I thought to myself – now how can anyone match or top that? Well, K.T. Sullivan answered that question with a powerhouse version of “Colored Lights” from “The Rink”.
With Jon Weber at the Piano – K.T.s “Lights” became pure perfection. It was huge and impressive. Again – the audience went wild with breathless applause.

There were so many impressive talents on the stage: Here are the others: Sony Holland, Shawn Ryan (did a wonderful song (comic) called I kissed a girl), Meg MacKay and Billy Philadelphia. Then Spencer Day sang a song that he wrote – “A Better Way”, and Sharon McNight did a spin on Marlena Dietrich (Lily’s Song.) Terese Genecco came through with an Arlen and Mercer song. RJ Helton did a great ‘Canto de Amor’ and the once in a lifetime evening ended with the cast of “Burn” with their “hot” version of “Proud Mary”. And…when I say HOT – it was extremely HOT! Catch their show at the Post Theatre and support REAF that puts on these marvelous evenings of entertainment to support non-profits. The next one up with be in the summer at Club Fuguzi with the cast of ‘Wicked” and the Cast of “Grease”. You won’t want to miss that one.

Thanks to: Producers Joe Seiler and Ken Henderson, Producer, who as usual produced another Landmark evening of entertainment. Thanks guys -- for all your work.

(((Follow Lee on “Twitter”, beyondchron.org or just Google him.)))

TAGS: Joe Seiler, Ken Henderson, REAF, Grease, Wicked, Club Fuguzi, Proud Mary, Post Street Theatre, Tuck and Patti, Musical, Music, Celebs, Tennesse Williams, Joe Besecker, New Conservatory Theatre, Spencer Day, Rita Moreno, K.T. Sullivan, Burn the Floor, Tim Hockenberry, Jo Anne Worley, Marlena Dietrich.



February 10, 2009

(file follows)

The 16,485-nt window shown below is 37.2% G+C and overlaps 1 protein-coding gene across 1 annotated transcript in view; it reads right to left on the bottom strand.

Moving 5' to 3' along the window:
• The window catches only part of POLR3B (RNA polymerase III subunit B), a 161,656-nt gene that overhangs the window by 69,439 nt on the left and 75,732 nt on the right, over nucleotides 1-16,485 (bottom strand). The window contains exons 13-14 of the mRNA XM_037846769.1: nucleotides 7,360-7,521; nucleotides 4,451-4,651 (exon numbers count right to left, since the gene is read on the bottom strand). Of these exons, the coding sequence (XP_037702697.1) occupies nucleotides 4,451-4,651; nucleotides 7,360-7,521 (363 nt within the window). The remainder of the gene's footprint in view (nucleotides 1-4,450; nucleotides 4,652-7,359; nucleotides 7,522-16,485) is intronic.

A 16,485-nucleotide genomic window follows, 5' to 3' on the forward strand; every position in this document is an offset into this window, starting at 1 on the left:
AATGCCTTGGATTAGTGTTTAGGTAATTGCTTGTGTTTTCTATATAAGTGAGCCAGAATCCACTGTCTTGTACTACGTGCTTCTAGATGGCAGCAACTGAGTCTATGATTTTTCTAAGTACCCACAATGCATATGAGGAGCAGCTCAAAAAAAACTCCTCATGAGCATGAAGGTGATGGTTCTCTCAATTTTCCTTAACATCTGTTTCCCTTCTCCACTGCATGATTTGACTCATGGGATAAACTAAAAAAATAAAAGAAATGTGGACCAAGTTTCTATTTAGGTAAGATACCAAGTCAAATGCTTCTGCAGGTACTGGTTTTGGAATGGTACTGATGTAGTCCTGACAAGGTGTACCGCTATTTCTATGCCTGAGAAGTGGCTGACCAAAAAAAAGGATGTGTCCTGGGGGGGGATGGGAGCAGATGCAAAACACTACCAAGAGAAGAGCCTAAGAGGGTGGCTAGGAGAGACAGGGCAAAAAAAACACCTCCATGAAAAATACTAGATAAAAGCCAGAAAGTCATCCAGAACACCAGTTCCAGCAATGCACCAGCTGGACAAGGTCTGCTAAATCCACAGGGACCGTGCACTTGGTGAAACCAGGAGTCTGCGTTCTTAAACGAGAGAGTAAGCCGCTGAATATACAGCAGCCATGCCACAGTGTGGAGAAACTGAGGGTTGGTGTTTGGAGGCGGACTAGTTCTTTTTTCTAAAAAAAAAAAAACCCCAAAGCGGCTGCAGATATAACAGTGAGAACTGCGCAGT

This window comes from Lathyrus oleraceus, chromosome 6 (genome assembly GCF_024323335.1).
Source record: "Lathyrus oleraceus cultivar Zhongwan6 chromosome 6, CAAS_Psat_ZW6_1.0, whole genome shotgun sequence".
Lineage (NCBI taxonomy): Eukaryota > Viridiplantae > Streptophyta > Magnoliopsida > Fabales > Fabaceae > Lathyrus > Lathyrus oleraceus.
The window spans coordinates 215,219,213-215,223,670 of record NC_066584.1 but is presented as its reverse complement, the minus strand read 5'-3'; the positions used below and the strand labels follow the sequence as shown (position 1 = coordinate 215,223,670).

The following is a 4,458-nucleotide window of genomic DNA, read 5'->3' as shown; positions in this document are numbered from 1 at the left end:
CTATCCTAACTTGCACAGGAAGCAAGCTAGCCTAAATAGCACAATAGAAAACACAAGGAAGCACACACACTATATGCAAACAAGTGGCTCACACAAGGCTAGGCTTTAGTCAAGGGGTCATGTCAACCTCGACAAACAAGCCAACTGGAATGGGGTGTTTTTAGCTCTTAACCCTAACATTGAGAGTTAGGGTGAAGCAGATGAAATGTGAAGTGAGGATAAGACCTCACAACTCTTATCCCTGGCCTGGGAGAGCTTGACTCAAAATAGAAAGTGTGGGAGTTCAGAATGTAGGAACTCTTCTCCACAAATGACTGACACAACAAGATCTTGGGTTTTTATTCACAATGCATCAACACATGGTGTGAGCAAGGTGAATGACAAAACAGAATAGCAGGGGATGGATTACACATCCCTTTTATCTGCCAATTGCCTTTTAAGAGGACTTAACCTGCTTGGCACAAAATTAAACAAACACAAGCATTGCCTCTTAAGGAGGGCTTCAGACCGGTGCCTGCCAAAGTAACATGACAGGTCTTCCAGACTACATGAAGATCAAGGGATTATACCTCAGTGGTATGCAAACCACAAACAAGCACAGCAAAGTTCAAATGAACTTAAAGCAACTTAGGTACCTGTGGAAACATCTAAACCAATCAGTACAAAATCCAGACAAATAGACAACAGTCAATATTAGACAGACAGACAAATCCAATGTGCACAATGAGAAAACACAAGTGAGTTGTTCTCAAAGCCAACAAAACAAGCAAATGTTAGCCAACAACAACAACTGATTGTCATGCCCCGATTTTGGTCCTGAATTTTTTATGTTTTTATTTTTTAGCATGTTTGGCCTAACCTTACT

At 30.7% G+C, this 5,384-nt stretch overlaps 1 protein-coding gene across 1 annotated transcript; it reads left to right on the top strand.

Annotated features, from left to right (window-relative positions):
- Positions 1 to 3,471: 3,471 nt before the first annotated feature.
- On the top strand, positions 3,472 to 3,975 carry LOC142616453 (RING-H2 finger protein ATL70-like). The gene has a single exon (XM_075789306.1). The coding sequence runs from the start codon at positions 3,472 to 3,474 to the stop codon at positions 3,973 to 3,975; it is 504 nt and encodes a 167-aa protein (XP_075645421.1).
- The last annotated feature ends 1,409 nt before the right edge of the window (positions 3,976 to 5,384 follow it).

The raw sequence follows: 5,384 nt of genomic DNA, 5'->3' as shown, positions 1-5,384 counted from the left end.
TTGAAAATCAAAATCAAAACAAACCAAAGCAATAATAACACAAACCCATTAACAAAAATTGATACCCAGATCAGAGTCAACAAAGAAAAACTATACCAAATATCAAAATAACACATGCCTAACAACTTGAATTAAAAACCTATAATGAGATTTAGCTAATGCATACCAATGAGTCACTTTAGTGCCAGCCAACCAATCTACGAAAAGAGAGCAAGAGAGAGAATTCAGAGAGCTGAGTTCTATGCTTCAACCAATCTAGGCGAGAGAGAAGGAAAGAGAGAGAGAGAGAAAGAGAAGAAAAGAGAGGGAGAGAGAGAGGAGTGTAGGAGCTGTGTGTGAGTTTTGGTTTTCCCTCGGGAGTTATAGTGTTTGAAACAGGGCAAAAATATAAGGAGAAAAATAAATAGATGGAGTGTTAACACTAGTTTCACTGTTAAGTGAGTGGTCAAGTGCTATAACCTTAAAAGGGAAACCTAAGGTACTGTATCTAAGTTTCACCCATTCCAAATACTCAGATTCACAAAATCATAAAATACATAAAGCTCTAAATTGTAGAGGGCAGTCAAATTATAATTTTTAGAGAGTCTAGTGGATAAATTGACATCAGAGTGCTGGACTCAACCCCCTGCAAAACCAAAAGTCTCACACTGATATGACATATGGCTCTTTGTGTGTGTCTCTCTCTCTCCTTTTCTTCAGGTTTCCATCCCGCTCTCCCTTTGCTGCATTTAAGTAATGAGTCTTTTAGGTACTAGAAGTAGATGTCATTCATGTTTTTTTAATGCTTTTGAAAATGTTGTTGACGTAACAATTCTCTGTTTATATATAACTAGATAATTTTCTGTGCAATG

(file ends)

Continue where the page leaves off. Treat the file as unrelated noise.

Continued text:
WICKED – 2009 San Francisco


By Lee Hartgrave
February, 2009


ELPHABA (THE GREEN WITCH): -- “You’re the only friend I’ve ever had.” GLINDA (THE GOOD WITCH): – “And I’ve had SO many friends…but only one that mattered.” Of course that ONE would be Glinda.

SHE’S POPULAR (GLINDA) AND ONE IS GREEN (ELPHABA). Glinda is perky and pink and she sings to the Green Witch about how to be pop-u-lar. The galindafied version of being popular is to put on some lipstick, -- and fluff your hair every time you enter a room. Hey, it works for me.

This is the story of Elphaba, a girl from a prominent family that is born with Green skin because her mother drank a green liquid. The family immediately took a dislike to her. No one wanted to be around her, so she grew up without friends. Then at school, she has to room with Miss Personality – Galinda the Good Witch of the North, who later becomes Glinda because no one pronounces Galinda correctly. The fact that these two odd-balls shared a room is really bi-polar. They have nothing in common, however as time goes on Glinda, who has this entitlement personality, begins to really like the poor Green girl. It’s a relationship that does not last for long.

The show begins with the ending. “Is the Witch of the West really dead” ” – the town folks ask as Glinda the good witch descends from the heavens in a glass bubble. She is all sparkle and glitter with a flashy Tiara. And yes, she does have a magic wand.